Constructive criticism will be much appreciated; it will be received with gratitude but with no attempt at justifications...
Lady Agnew of Lochnaw by John Singer Sargent
“When has your hair grown so dark, child?” Lady Martinet said, stroking my luscious curls. “You’re turning into a great beauty, my dear.”
“Don’t you find she looks like Antoinette more and more every day?” Lady Wetherill said, in her voice that resembled a bird’s trill on a spring morning.
By chance, we had stopped right underneath the portrait of this great-great-aunt they were evoking and Lady Wetherill turned up her round wrinkled face to consider the painting. Antoinette’s smile had a contemptuous quality that afternoon, as if she were expressing her disapproval at such an unworthy comparison.
I shuddered and pulled my woollen shawl tighter around my shoulders. Did she shake her head or was it just a play of light from the stained-glass windows? I had always believed she was beautiful and had felt a deep fascination for her, but the portrait in the hall also intimidated me. It seemed to me the painter had hidden a whiff of something in her perfect features, something I could not pinpoint, so subtle that you had to call it an illusion, yet undeniably present.
I smiled, and curtsied, and hurried down the steps to the garden, followed by the two old ladies.
Throughout the tea, I couldn’t take my mind off Lady Wetherill’s remark. Had they known her sometime in their distant childhood? Could it be that they remembered her?
I longed to hear a more intellectual opinion for I was quite saturated with what the cook, Mrs. Adair, or the housekeeper, Mrs. Alexander, mumbled about her, just before they crossed themselves with frantic assiduity. They had experienced quite a scare when I first asked who the woman in the portrait was, and frowned at me every time I mentioned her name again as if by chance.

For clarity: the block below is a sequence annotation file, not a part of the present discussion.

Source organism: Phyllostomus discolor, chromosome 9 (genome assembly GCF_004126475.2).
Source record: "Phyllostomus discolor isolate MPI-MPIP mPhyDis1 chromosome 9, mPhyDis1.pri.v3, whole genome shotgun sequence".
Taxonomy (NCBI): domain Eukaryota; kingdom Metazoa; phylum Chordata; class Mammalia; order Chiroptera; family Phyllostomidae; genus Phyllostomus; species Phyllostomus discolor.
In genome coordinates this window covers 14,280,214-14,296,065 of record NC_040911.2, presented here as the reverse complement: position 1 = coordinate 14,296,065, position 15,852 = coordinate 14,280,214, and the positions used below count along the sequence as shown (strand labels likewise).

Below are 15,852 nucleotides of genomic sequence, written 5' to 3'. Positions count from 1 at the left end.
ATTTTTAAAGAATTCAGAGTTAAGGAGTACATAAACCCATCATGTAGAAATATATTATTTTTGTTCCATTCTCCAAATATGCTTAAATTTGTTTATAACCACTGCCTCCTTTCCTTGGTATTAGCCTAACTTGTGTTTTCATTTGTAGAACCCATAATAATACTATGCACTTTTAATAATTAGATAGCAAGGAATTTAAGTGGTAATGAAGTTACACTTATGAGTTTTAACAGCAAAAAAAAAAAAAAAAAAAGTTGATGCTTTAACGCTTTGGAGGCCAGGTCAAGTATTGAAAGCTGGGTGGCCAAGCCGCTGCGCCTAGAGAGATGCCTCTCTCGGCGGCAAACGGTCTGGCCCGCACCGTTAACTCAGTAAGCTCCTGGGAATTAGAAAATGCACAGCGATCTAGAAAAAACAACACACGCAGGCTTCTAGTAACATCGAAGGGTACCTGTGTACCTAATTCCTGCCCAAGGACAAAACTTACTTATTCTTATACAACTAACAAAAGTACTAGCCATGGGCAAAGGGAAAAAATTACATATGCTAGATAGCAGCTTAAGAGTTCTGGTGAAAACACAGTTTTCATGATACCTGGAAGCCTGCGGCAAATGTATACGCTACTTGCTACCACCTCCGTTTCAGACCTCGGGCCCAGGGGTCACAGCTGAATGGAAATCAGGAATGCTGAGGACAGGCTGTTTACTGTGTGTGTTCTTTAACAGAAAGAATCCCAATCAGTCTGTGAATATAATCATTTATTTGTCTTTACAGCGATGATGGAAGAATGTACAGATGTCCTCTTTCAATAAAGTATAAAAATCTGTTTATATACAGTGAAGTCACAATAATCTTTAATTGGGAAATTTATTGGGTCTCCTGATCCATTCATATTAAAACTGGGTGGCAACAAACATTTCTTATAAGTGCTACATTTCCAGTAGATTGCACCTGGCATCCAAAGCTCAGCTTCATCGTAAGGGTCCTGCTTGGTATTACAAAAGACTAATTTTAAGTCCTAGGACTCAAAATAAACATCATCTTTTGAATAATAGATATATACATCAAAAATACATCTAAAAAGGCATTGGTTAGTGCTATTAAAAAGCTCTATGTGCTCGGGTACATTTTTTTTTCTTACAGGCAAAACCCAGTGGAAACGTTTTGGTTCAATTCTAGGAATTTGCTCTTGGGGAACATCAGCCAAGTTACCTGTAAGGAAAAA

Their knowledge was hearsay and old wives’ tales, woven with superstitious fears. Even their grandmothers, who had served Antoinette, were young girls at the time she died. Yet their convictions were immutable. A wicked witch, they called her. A murderess, they whispered, crossing themselves again for the safety of their souls, and for the souls of the many suitors who have seemingly disappeared into thin air. I absorbed these stories with wide eyes and eager ears, by the kitchen hearth, not really believing half of them.
She had been my great-grandfather’s older sister. The family chronicle only mentioned her briefly – a twig on the family tree cut early and long forgotten. I knew she had died of typhoid fever more than seventy years ago, at twenty-nine, unmarried, in the prime of her beauty. It was good punishment in Mrs. Adair’s opinion, for all her wicked deeds.
But in the portrait in the hall – an early masterpiece of the famous painter F. – she was alive. She was the embodiment of beauty, of superior self-assurance. I sought to be like her.
To my disappointment, I had no chance to enquire further about Antoinette; when my grandmother’s other guests arrived, any meaningful conversation was drowned in the usual torrent of frivolities.
I endured them graciously, just enough to fulfil my social duties, then hurried back inside the humid stone walls. I had in there a well-guarded secret. One that gnawed at my curiosity and always left it unsatisfied. My secret was in the highest attic, where bats hung from rotten beams. It lay hidden by heavy cobwebs, and forgotten bed sheets hung to dry, and dust thick as two fingers.
To be continued...